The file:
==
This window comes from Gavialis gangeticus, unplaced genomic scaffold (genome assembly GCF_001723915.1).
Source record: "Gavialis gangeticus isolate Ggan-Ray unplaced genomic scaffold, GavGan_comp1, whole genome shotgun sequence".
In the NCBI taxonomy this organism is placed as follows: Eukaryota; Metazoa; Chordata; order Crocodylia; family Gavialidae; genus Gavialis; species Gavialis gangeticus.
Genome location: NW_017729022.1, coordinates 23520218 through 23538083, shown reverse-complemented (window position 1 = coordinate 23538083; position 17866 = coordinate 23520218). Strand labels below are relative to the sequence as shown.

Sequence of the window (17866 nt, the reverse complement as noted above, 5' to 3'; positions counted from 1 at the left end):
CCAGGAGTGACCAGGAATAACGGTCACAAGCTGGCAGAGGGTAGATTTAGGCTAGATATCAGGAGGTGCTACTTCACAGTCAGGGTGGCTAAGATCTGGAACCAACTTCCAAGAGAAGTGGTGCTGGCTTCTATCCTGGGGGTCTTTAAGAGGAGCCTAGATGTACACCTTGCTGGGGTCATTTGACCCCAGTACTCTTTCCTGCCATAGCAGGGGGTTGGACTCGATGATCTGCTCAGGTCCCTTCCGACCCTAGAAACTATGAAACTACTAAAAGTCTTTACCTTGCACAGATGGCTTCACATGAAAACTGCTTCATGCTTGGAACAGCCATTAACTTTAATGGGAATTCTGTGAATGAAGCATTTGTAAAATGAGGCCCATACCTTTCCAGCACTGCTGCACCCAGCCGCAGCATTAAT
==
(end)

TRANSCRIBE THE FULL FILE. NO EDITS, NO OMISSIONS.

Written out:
This window comes from Gavialis gangeticus, unplaced genomic scaffold (genome assembly GCF_001723915.1).
Source record: "Gavialis gangeticus isolate Ggan-Ray unplaced genomic scaffold, GavGan_comp1, whole genome shotgun sequence".
In the NCBI taxonomy this organism is placed as follows: Eukaryota; Metazoa; Chordata; order Crocodylia; family Gavialidae; genus Gavialis; species Gavialis gangeticus.
Genome location: NW_017729022.1, coordinates 23520218 through 23538083, shown reverse-complemented (window position 1 = coordinate 23538083; position 17866 = coordinate 23520218). Strand labels below are relative to the sequence as shown.

Sequence of the window (17866 nt, the reverse complement as noted above, 5' to 3'; positions counted from 1 at the left end):
CCAGGAGTGACCAGGAATAACGGTCACAAGCTGGCAGAGGGTAGATTTAGGCTAGATATCAGGAGGTGCTACTTCACAGTCAGGGTGGCTAAGATCTGGAACCAACTTCCAAGAGAAGTGGTGCTGGCTTCTATCCTGGGGGTCTTTAAGAGGAGCCTAGATGTACACCTTGCTGGGGTCATTTGACCCCAGTACTCTTTCCTGCCATAGCAGGGGGTTGGACTCGATGATCTGCTCAGGTCCCTTCCGACCCTAGAAACTATGAAACTACTAAAAGTCTTTACCTTGCACAGATGGCTTCACATGAAAACTGCTTCATGCTTGGAACAGCCATTAACTTTAATGGGAATTCTGTGAATGAAGCATTTGTAAAATGAGGCCCATACCTTTCCAGCACTGCTGCACCCAGCCGCAGCATTAAT